Hurricanes Irma and Maria aren’t the only forces closing schools in embattled Puerto Rico. Out of the island’s 1,460 public schools, approximately 400 were destroyed by the storms and surge and an additional 600 remain without power. And months before this, in May of this year, Puerto Rico’s department of education made the decision to close nearly 180 schools in a budget-tightening measure. Leaving something less than 300 schools open, for approximately 700,000 school-age children.

Even before the catastrophic hurricane season, Puerto Rico’s government was $120 billion in debt. Many corners had to be cut, and they will continue to be, even more into the quick. Re-opening schools is now a considered a secondary priority – there is no predicted date for Puerto Rican students to go back to class.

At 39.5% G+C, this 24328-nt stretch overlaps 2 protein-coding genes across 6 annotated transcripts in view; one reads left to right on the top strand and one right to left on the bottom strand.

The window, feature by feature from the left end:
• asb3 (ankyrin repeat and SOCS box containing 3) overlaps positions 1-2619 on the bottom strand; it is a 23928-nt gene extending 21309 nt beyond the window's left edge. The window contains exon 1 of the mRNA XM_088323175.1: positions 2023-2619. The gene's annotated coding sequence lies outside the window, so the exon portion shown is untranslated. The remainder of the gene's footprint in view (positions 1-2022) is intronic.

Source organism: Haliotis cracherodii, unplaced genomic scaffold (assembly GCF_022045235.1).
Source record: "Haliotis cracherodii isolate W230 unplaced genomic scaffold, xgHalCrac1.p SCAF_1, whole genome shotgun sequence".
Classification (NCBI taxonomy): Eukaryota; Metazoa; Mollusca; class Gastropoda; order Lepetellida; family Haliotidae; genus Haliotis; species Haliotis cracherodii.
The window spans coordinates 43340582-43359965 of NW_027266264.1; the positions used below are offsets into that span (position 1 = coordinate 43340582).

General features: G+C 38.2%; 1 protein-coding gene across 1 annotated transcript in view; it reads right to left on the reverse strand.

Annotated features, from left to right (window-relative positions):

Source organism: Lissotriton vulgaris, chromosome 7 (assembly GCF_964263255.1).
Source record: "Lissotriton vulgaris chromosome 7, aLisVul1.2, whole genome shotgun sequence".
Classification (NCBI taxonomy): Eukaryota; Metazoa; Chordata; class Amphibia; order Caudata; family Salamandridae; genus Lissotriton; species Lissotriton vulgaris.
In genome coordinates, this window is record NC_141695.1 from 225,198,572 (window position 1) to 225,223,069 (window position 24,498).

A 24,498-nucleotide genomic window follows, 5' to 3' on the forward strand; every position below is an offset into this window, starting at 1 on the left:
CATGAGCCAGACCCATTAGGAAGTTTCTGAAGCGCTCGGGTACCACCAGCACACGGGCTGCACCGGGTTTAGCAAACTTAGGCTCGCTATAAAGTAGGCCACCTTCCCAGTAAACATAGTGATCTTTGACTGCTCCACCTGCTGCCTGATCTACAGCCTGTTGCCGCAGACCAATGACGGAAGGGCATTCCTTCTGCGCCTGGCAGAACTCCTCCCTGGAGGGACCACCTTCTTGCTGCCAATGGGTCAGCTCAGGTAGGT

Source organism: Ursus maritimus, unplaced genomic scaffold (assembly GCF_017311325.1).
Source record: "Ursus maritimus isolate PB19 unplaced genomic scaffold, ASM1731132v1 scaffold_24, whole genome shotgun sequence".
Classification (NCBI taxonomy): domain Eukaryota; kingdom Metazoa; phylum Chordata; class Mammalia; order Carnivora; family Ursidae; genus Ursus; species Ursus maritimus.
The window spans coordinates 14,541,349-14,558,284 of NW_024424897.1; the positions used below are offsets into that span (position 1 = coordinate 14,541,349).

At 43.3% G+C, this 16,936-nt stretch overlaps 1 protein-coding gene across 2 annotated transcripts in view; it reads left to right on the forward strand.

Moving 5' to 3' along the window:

The result? Students (and teachers, too) from Puerto Rico are fleeing to stateside schools in droves.

Large school districts, especially in Florida but also in many major U.S. cities, are preparing for an “influx” of Puerto Rican students. American citizens all, many students’ families are moving into Mainland U.S. to attend schools.

The flood is slow, due to Puerto Rico’s barely-functioning airport, but it has distinctly begun. Many districts are treating these students like refugees, waiving requirements for documents that may be impossible to recover from storm-damaged homes, schools, and cities. Education isn’t the only service being offered directly upon arrival – enrollment also gives students access to counseling, food, and in many cases health care.

It is impossible to tally the traumatic effects of losing not only one’s home to a storm, but one’s entire community. Just like in a war zone, youths who miss a year of school due to natural disaster have low odds of ever completing their education. Offering them the consistency of a school year is as important as offering shelter and food. And the future of Puerto Rico depends heavily on not losing the educational and professional futures of an entire generation.